by Sarah Boon (Co-founder and Management Team; Earth & Environmental Science subject editor)
By now most of us have seen the images and heard the stories: a city of over 88,000 people forced to evacuate entirely in the face of walls of flame and rising pillars of smoke. The Fort McMurray wildfire has left an entire city unmoored, with many wondering if they’ll have homes to go back to. The scene is eerily reminiscent of the Slave Lake fire of 2011, in which 7,000 people were evacuated as a wildfire burned within city limits, and the July 2015 La Ronge fire in northern Saskatchewan, which forced 13,000 people to evacuate.
The initial fire near Fort McMurray started on May 1st, the cause of which remains under investigation. The rapid fire expansion on Tuesday May 3rd was due largely to weather: temperatures reached a record high of 32°C, with high winds and an extremely low relative humidity of 15%. As of early Wednesday, May 4th, the fire had burned more than 10,000 hectares—much of within city limits. More bad news was expected today as a cold front moved through the area, bringing high winds. Read this article for more on how the fire spread.
If you’re wondering how this happened, the story lies in the conditions that led up to the initiation of this fire—the same conditions that have made much of Alberta, northern BC, and Saskatchewan highly susceptible to wildfire.
A large contributor to this year’s high fire danger was the past winter’s El Niño cycle, which was one of the strongest on record and contributed to record high temperatures worldwide. While Canada’s West Coast saw more rain and massive amounts of snow on their ski hills, the Prairies received warmer than average air temperatures and lower than average precipitation. Alberta Agriculture notes that the western part of the province on average only experiences an April this warm less than once in 50 years.
At the Fort McMurray airport, the average (1981-2010) May temperature is approximately 10°C, while daily maximum May temperatures are only in the 15°C range. This year, however, average temperatures began to reach the 15°C range several weeks early, in late April, and daily maximum temperatures regularly climbed into the mid-20s. On Tuesday, May 3rd, the Fort McMurray airport recorded a whopping maximum temperature of 32.7°C—double the normal maximum value for May.
While high temperatures have a big impact on wildfire danger, the other side of the coin is precipitation. The normal total precipitation in Fort McMurray for the months of January to April is about 70 mm. This year, the airport recorded only 41 mm from January to April—almost half the normal amount.
These dry conditions were exacerbated by a low winter snowpack. Fort McMurray is located in the Athabasca watershed. At upper elevations in the watershed, near the town of Jasper, the snowpack peaked at ~50 mm below normal, and significant melt started almost a month early (mid-April as opposed to mid-May). At lower elevations in the watershed, the snowpack was relatively thin, and melted rapidly at the end of April.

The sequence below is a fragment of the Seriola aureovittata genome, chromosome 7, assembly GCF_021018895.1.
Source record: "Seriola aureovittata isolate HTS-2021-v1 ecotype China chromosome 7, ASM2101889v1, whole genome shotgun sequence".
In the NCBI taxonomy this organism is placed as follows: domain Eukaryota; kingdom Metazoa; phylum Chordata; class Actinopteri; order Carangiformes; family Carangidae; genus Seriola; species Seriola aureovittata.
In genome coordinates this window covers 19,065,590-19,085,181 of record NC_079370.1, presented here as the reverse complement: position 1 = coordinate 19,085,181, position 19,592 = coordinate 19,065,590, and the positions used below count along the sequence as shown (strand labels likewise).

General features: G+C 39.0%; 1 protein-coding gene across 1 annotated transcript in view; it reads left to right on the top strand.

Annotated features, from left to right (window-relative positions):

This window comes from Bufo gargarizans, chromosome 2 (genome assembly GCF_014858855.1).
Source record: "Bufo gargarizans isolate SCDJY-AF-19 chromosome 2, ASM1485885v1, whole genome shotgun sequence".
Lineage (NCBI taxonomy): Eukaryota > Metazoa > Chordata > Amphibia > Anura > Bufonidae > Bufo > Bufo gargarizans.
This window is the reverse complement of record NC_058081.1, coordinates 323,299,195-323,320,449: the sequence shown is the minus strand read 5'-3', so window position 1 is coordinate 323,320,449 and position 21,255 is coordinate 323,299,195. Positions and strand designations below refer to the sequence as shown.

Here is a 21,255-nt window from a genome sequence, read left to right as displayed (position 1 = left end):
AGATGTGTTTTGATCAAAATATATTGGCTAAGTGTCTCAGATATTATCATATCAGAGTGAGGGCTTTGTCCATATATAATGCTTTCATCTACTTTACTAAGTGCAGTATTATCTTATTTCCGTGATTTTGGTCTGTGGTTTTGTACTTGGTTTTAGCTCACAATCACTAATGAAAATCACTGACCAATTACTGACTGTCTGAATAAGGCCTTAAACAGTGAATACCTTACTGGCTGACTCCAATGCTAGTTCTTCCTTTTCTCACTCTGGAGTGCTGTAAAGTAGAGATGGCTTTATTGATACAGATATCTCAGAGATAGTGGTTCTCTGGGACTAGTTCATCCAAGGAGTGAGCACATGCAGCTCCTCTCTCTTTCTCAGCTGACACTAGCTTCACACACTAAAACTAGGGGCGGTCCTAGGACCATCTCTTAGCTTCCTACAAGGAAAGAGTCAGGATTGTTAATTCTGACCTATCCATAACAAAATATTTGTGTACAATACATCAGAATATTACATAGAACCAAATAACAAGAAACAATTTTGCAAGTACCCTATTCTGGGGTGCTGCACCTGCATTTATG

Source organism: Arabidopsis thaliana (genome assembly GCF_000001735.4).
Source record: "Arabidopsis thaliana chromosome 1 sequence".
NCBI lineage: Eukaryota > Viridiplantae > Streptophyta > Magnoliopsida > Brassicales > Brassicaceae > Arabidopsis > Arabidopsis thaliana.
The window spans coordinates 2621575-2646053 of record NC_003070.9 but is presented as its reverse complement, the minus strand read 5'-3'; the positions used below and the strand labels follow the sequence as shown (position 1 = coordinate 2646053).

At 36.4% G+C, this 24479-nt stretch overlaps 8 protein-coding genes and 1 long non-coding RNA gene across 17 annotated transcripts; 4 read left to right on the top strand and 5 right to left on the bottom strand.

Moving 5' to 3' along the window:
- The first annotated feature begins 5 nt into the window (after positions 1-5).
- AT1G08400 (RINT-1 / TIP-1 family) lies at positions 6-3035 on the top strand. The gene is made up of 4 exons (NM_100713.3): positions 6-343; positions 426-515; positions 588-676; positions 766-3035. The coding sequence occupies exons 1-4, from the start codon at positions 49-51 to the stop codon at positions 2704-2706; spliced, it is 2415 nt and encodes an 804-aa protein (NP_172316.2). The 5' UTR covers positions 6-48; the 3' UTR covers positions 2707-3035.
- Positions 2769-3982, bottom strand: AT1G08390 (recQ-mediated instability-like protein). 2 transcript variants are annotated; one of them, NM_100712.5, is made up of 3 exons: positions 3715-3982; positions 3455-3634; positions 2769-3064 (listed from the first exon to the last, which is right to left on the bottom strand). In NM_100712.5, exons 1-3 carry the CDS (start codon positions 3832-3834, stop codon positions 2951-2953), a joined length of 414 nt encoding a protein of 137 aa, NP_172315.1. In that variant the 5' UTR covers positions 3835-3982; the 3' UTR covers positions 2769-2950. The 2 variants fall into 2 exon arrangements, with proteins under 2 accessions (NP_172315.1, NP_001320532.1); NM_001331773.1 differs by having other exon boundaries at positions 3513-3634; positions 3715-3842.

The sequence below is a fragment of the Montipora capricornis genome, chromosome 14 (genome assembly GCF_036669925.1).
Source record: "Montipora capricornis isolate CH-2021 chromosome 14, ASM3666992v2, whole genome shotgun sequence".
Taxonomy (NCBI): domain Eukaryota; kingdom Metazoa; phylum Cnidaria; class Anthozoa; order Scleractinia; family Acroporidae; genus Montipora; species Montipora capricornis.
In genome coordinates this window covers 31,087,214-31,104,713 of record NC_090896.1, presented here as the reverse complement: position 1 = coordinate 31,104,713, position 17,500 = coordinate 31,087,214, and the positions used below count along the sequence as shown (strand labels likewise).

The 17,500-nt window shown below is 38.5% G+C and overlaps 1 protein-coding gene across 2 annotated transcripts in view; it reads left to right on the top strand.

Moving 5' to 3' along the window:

This killer combination of high air temperatures combined with low precipitation likely increased evaporation from the ground surface, drying out the forest litter layer and enhancing wildfire risk. Maps of wildfire danger from Alberta show that much of the forested area of the province is in the very high to extreme range for fire danger, while maps at the federal level show that most of Alberta and Saskatchewan, plus a section of northeastern BC, are under extreme fire danger.
The situation could still improve—as Alberta Agriculture notes, the wet (rainy) season has yet to occur in both the northern (June) and southern (May) parts of the province. However, there remains a significant moisture deficit from the overwinter period, and it’s not clear whether Alberta will receive enough rain to offset that deficit. Additionally, if temperatures continue to stay high, water loss through evaporation will continue to be a problem.
For now it’s important to remember that wildfires aren’t just about data, but about people – particularly the people evacuated from Fort McMurray. People have lost their homes, have been separated from their families and their pets, there’s a boil water advisory in place, and others are stranded on Highway 63 without fuel. If you want to help out, you can donate via the Red Cross, volunteer to help in the Regional Municipality of Wood Buffalo, or provide supplies to residents who need them.
It may also be a good idea to take a moment to think about how you’re prepared for emergencies. Learn about what hazards you might encounter, put together a disaster preparedness kit, and/or volunteer with your local emergency response team. What you and your community do to prepare now will make a huge difference when disaster strikes.